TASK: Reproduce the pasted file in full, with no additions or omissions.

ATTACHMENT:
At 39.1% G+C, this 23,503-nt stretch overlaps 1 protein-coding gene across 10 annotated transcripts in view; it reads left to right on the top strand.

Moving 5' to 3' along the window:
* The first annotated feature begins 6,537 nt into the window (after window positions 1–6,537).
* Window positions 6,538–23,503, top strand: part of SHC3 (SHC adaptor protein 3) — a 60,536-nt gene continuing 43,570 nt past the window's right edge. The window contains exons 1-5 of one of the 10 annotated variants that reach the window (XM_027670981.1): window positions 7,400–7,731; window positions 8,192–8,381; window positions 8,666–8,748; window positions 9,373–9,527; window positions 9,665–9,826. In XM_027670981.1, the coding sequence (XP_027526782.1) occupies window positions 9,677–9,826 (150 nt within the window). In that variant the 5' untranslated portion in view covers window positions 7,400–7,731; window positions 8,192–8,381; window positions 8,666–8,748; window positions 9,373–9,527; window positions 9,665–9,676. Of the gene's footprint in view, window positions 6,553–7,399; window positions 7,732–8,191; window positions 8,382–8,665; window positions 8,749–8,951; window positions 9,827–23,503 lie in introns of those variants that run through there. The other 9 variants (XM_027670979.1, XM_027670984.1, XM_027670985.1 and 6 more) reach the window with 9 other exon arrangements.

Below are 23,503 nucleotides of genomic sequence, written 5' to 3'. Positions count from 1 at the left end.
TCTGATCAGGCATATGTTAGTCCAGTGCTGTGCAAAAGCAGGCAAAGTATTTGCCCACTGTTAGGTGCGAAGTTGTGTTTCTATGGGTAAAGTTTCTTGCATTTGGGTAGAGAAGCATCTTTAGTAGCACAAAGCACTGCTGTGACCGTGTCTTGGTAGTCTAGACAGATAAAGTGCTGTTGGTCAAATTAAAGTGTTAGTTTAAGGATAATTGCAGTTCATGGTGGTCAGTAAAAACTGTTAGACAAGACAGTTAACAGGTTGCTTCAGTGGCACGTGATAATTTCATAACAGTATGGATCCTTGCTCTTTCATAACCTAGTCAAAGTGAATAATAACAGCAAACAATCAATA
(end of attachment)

At 39.1% G+C, this 23,503-nt stretch overlaps 1 protein-coding gene across 10 annotated transcripts in view; it reads left to right on the top strand.

Moving 5' to 3' along the window:
* The first annotated feature begins 6,537 nt into the window (after window positions 1–6,537).
* Window positions 6,538–23,503, top strand: part of SHC3 (SHC adaptor protein 3) — a 60,536-nt gene continuing 43,570 nt past the window's right edge. The window contains exons 1-5 of one of the 10 annotated variants that reach the window (XM_027670981.1): window positions 7,400–7,731; window positions 8,192–8,381; window positions 8,666–8,748; window positions 9,373–9,527; window positions 9,665–9,826. In XM_027670981.1, the coding sequence (XP_027526782.1) occupies window positions 9,677–9,826 (150 nt within the window). In that variant the 5' untranslated portion in view covers window positions 7,400–7,731; window positions 8,192–8,381; window positions 8,666–8,748; window positions 9,373–9,527; window positions 9,665–9,676. Of the gene's footprint in view, window positions 6,553–7,399; window positions 7,732–8,191; window positions 8,382–8,665; window positions 8,749–8,951; window positions 9,827–23,503 lie in introns of those variants that run through there. The other 9 variants (XM_027670979.1, XM_027670984.1, XM_027670985.1 and 6 more) reach the window with 9 other exon arrangements.

Below are 23,503 nucleotides of genomic sequence, written 5' to 3'. Positions count from 1 at the left end.
TCTGATCAGGCATATGTTAGTCCAGTGCTGTGCAAAAGCAGGCAAAGTATTTGCCCACTGTTAGGTGCGAAGTTGTGTTTCTATGGGTAAAGTTTCTTGCATTTGGGTAGAGAAGCATCTTTAGTAGCACAAAGCACTGCTGTGACCGTGTCTTGGTAGTCTAGACAGATAAAGTGCTGTTGGTCAAATTAAAGTGTTAGTTTAAGGATAATTGCAGTTCATGGTGGTCAGTAAAAACTGTTAGACAAGACAGTTAACAGGTTGCTTCAGTGGCACGTGATAATTTCATAACAGTATGGATCCTTGCTCTTTCATAACCTAGTCAAAGTGAATAATAACAGCAAACAATCAATA